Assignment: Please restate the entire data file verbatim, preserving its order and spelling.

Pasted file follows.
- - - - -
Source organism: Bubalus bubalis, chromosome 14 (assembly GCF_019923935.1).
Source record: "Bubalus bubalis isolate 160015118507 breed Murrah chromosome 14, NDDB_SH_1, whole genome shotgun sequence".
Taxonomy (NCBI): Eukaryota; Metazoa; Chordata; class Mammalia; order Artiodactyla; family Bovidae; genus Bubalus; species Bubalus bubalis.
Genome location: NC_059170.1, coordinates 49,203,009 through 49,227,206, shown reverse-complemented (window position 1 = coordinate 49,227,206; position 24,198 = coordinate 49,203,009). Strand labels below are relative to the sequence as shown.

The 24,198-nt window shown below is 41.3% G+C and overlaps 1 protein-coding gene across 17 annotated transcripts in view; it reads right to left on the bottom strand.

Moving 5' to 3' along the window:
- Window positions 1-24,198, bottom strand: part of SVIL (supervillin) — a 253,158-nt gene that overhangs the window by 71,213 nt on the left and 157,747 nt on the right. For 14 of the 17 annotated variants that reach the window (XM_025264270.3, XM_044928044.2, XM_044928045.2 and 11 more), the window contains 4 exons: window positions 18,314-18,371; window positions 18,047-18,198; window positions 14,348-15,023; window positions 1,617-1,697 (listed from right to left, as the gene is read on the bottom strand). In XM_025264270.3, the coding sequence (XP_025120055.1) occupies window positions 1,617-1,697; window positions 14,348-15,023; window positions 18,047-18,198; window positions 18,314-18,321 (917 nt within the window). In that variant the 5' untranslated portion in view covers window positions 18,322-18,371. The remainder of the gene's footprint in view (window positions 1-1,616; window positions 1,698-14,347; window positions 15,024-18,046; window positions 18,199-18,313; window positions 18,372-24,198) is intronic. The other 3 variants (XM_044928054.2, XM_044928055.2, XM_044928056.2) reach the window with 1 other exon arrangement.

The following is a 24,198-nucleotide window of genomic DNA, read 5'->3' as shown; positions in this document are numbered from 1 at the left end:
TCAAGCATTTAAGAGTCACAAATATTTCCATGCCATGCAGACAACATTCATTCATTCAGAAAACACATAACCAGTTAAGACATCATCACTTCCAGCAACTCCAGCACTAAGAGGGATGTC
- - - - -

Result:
Source organism: Bubalus bubalis, chromosome 14 (assembly GCF_019923935.1).
Source record: "Bubalus bubalis isolate 160015118507 breed Murrah chromosome 14, NDDB_SH_1, whole genome shotgun sequence".
Taxonomy (NCBI): Eukaryota; Metazoa; Chordata; class Mammalia; order Artiodactyla; family Bovidae; genus Bubalus; species Bubalus bubalis.
Genome location: NC_059170.1, coordinates 49,203,009 through 49,227,206, shown reverse-complemented (window position 1 = coordinate 49,227,206; position 24,198 = coordinate 49,203,009). Strand labels below are relative to the sequence as shown.

The 24,198-nt window shown below is 41.3% G+C and overlaps 1 protein-coding gene across 17 annotated transcripts in view; it reads right to left on the bottom strand.

Moving 5' to 3' along the window:
- Window positions 1-24,198, bottom strand: part of SVIL (supervillin) — a 253,158-nt gene that overhangs the window by 71,213 nt on the left and 157,747 nt on the right. For 14 of the 17 annotated variants that reach the window (XM_025264270.3, XM_044928044.2, XM_044928045.2 and 11 more), the window contains 4 exons: window positions 18,314-18,371; window positions 18,047-18,198; window positions 14,348-15,023; window positions 1,617-1,697 (listed from right to left, as the gene is read on the bottom strand). In XM_025264270.3, the coding sequence (XP_025120055.1) occupies window positions 1,617-1,697; window positions 14,348-15,023; window positions 18,047-18,198; window positions 18,314-18,321 (917 nt within the window). In that variant the 5' untranslated portion in view covers window positions 18,322-18,371. The remainder of the gene's footprint in view (window positions 1-1,616; window positions 1,698-14,347; window positions 15,024-18,046; window positions 18,199-18,313; window positions 18,372-24,198) is intronic. The other 3 variants (XM_044928054.2, XM_044928055.2, XM_044928056.2) reach the window with 1 other exon arrangement.

The following is a 24,198-nucleotide window of genomic DNA, read 5'->3' as shown; positions in this document are numbered from 1 at the left end:
TCAAGCATTTAAGAGTCACAAATATTTCCATGCCATGCAGACAACATTCATTCATTCAGAAAACACATAACCAGTTAAGACATCATCACTTCCAGCAACTCCAGCACTAAGAGGGATGTC